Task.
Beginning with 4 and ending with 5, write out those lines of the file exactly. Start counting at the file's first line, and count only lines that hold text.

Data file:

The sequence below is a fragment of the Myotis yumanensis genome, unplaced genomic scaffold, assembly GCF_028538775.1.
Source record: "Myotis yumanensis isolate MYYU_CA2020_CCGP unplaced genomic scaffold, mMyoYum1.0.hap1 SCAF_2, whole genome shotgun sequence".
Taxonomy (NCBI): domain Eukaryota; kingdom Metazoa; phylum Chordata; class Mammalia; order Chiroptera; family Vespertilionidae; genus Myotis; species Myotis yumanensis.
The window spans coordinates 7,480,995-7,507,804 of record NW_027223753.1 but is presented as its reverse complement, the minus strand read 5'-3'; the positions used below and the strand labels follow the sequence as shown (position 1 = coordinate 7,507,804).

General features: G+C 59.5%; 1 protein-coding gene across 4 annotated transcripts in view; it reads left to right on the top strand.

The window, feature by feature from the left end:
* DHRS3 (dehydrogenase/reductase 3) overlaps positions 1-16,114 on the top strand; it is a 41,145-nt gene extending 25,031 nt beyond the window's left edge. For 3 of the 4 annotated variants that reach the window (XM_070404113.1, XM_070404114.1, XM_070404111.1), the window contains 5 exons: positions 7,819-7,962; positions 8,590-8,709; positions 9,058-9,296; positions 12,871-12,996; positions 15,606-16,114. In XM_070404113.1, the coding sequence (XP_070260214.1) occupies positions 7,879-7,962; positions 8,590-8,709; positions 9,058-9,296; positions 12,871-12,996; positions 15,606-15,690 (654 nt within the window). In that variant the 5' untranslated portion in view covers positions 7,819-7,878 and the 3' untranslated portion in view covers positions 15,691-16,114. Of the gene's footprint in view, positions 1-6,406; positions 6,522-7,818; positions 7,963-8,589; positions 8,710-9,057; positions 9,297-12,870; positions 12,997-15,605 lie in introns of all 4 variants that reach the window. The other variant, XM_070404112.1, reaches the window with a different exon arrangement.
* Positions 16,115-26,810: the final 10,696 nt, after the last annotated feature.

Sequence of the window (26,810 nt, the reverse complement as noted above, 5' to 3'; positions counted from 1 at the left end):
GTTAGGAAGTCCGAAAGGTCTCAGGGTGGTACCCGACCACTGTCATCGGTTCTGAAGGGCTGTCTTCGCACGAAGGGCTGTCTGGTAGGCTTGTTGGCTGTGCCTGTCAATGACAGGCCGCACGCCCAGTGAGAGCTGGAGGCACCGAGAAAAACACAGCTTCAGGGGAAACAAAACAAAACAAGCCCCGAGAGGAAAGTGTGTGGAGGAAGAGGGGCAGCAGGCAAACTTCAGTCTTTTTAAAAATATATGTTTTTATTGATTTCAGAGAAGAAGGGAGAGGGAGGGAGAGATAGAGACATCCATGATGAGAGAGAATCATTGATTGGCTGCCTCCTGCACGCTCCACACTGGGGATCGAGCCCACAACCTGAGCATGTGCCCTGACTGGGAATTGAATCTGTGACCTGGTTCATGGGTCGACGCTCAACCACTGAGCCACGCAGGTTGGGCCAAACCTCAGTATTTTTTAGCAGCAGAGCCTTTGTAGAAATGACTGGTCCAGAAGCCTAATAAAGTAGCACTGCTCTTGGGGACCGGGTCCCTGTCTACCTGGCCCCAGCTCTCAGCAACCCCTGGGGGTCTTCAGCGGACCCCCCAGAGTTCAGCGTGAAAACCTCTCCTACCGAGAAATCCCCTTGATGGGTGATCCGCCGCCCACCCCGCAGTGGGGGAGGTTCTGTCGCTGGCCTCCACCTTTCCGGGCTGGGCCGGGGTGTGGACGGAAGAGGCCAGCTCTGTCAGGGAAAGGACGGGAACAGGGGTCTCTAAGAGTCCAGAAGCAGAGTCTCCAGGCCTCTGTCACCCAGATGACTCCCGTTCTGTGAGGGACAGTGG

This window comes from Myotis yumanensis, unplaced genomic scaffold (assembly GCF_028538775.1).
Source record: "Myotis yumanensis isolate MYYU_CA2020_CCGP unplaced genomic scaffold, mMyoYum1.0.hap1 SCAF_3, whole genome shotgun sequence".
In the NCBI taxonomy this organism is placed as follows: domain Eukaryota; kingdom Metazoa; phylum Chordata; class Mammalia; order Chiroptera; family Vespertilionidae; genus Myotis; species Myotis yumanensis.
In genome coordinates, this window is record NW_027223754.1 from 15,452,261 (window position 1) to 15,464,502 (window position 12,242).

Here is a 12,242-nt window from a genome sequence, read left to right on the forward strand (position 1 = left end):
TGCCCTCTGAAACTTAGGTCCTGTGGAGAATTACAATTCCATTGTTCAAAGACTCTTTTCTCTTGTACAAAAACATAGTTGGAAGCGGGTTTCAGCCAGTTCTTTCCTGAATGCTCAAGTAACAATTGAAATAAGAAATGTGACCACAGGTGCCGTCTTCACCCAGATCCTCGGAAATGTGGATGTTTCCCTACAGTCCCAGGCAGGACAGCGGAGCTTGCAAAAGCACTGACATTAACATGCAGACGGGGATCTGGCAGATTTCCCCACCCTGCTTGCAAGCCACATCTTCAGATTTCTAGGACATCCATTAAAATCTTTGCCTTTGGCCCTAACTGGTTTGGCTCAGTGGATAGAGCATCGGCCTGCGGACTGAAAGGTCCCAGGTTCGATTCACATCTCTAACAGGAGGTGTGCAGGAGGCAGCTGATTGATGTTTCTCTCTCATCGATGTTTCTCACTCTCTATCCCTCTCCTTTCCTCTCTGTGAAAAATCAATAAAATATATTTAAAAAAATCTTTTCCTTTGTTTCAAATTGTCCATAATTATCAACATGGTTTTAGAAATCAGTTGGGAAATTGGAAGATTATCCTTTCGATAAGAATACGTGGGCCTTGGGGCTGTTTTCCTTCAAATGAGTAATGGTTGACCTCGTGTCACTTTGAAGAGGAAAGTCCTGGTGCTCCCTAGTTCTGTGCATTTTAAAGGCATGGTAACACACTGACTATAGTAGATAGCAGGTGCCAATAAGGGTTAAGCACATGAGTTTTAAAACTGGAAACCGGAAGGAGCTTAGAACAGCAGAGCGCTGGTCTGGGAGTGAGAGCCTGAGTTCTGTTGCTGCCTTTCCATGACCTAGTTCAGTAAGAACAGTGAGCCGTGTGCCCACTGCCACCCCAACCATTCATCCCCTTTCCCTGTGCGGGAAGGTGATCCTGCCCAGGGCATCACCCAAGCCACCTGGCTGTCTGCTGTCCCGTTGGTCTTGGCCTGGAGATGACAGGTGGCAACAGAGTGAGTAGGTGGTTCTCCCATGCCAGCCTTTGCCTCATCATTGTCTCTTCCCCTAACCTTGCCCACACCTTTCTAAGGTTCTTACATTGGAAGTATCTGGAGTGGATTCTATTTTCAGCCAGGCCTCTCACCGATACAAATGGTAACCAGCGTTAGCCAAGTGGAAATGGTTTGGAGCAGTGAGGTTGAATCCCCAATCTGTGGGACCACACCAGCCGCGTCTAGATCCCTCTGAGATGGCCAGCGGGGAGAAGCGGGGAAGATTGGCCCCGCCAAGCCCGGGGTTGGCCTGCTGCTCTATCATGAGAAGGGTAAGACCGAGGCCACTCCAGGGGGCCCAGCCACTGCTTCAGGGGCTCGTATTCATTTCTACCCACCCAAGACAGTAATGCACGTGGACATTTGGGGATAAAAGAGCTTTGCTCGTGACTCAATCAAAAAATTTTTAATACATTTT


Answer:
The window spans coordinates 7,480,995-7,507,804 of record NW_027223753.1 but is presented as its reverse complement, the minus strand read 5'-3'; the positions used below and the strand labels follow the sequence as shown (position 1 = coordinate 7,507,804).

General features: G+C 59.5%; 1 protein-coding gene across 4 annotated transcripts in view; it reads left to right on the top strand.